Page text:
But for me his impact was most palpable through his teaching at the Jewish Museum for nearly two decades. Although he later devised many courses drawing on the writings of Chief Rabbi Lord Jonathan Sacks a/h, I initially hired Rabbi Ralph to teach the Melton Jewish Ethics course that we offered nearly 18 years ago – a course that dealt with the way the texts of timeless Jewish law – Halacha – dealt with a myriad of ethical issues confronting us throughout the ages and also more pertinently, those that have arisen in modern times: issues like abortion, IVF , contraception and one in particular which related to organ transplants, which at that time was not acceptable in the Jewish community.
You never know how your teaching will impact but in this case Rabbi Ralph became a trigger for and a partner in facilitating change.
One particular student, Ronnie Goldberg a/h, was so confronted and then concerned about the Jewish position as expressed in the texts, because he was aware of how many lives could be saved by the use of organ donations, that he began an earnest campaign to see what was possible within the bounds of our Jewish teachings, seeking Rabbi Ralph’s wise counsel and advice. The result of their labours meant that organ donation was not only promoted within the Jewish community, but rulings from the Rabbinate supporting Jewish organ donation were secured. Ronnie went on to lobby the government who ultimately set aside $150 million dollars to support organ transplants. A very tangible act of tikkun olam and it was Rabbi Ralph who had in fact lit the spark.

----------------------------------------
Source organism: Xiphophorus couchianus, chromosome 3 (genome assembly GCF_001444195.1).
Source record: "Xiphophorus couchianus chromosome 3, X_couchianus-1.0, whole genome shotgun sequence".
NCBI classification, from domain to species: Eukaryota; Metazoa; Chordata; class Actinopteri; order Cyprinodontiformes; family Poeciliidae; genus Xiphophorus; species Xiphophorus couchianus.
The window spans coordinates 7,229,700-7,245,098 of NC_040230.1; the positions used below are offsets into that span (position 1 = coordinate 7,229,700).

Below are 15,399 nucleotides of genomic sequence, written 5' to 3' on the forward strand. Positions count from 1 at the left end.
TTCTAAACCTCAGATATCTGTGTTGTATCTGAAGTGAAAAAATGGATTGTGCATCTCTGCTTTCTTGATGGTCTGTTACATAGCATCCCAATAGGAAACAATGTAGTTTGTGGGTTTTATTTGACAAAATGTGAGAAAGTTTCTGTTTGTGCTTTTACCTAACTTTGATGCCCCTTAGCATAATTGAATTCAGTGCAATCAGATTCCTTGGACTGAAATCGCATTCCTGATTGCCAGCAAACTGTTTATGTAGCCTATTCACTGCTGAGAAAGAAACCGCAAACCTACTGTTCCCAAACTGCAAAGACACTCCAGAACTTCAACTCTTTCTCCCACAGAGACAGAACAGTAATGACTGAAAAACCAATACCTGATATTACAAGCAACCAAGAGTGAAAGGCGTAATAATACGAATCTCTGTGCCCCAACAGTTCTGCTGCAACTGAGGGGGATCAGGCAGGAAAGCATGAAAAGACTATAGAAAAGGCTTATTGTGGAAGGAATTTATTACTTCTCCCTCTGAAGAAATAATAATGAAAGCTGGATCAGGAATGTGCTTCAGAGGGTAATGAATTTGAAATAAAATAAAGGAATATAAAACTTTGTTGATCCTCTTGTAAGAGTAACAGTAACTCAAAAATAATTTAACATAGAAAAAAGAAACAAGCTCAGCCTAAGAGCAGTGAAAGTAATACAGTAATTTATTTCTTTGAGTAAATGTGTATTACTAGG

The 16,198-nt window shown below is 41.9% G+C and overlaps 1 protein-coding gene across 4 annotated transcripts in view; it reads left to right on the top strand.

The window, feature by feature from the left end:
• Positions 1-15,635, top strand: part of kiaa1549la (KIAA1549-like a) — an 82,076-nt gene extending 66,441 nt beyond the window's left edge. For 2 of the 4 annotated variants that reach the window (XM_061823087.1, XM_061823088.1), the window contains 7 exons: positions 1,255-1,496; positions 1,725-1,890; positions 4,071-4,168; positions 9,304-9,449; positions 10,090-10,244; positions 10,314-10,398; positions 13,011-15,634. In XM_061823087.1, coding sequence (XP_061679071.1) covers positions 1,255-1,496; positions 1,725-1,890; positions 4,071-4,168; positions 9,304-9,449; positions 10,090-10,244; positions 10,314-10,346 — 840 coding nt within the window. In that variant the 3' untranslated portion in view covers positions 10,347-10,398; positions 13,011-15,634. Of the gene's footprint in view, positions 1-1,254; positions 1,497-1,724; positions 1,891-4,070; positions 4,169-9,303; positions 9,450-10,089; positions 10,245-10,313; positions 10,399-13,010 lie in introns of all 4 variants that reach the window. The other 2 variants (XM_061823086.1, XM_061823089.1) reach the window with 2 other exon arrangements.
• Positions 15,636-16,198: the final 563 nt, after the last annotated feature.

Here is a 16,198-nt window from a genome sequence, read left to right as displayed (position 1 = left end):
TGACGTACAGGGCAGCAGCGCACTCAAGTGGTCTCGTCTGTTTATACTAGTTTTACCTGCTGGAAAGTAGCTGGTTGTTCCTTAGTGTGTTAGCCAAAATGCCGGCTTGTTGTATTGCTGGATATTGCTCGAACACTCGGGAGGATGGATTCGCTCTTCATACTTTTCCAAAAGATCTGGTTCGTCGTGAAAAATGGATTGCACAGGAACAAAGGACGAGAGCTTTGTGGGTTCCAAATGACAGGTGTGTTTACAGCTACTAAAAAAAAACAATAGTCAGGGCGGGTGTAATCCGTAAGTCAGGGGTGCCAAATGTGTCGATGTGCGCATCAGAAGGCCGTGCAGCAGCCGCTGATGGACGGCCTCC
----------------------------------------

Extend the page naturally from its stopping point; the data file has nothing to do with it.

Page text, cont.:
Today, Ralph’s optimism and humanity are again revealed when he talks about our current scourge Covid, as he wrote just recently:
I don’t know why God chose us to be the children of COVID ,but I do know that he has given us a unique opportunity. A chance to seize the moment, to discover a different kind of connectedness, a deeper type of spirituality, a more discerning kind of meaning, a more discriminating way of treating each other and the planet.
Let’s hope his words find their mark. That would be the greatest gift we could offer him.
And then there is Ralph’s great love of poetry. It is perhaps no accident that Ralph has a great passion for words and particularly for poetry, reading and quoting widely from Tehillim and Song of Songs as well as many modern writers and poets as varied as Keats, Kahlil Gibran, Bob Dylan and Leonard Cohen. Ralph’s love of verse often cited in sermons.
Poetry is about the word, a landscape with power in its pauses, a terrain where every syllable counts.